American composer and lyricist, Stephen Sondheim, has had his phenomenal international success rewarded in London, England’s capital, with a prestigious Olivier Award, the highest accolade in British theatre, for his outstanding contribution to theatre.
Stephen Sondheim was born in New York in 1930. He was mentored by Hammerstein II, the composer of famous musicals such as “Show Boat” and “Carousel”. Sondheim went on to become well known for his gritty, unsentimental lyrics, which changed the expectations of audiences, previously raised on more saccharine sweet musicals.
British ex-pat, Landsbury, perhaps best known for starring on long-running TV series, “Murder She Wrote”, still shown regularly on British TV, was there to present the award to Stephen Sondheim in a true continent swap! Angela Landsbury (85) was born and raised in London but most of her acting career has been in the United States. She returned to present the prestigious award, the biggest in British theatre, to Sondheim.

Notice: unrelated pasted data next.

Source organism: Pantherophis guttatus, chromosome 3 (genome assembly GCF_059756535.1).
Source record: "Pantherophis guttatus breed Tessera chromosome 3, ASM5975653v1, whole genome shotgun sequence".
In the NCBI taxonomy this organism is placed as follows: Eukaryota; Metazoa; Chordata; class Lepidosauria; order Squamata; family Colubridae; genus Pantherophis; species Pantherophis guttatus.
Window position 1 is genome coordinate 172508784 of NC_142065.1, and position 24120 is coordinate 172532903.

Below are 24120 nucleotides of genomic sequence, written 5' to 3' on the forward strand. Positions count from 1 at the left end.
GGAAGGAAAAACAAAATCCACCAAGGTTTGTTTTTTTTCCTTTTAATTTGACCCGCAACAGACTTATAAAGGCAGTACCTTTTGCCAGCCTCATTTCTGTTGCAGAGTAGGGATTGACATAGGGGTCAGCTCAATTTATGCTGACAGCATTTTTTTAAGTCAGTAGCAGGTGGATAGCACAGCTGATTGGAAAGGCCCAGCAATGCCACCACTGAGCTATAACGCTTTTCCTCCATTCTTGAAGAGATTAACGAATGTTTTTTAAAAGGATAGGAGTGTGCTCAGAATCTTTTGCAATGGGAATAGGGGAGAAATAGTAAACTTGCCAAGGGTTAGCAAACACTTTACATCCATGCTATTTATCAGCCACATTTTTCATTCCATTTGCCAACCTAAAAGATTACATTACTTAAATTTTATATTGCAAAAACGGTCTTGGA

Stephen Sondheim’s hits include “West Side Story”, “A Funny Thing Happened on the Way to the Forum” and “A Little Night Music”. He received a standing ovation when he came up on stage at the Theatre Royal, Drury Lane, at the heart of the English equivalent of Broadway, to accept the Society of London Theatre’s Special Award. Sondheim, now aged 80, talked of the influence that British theatre had had. He was a true gentleman, paying tribute to Cameron Mackintosh, “best producer I’ve ever worked with”, as he accepted the award from him and Angela Landsbury.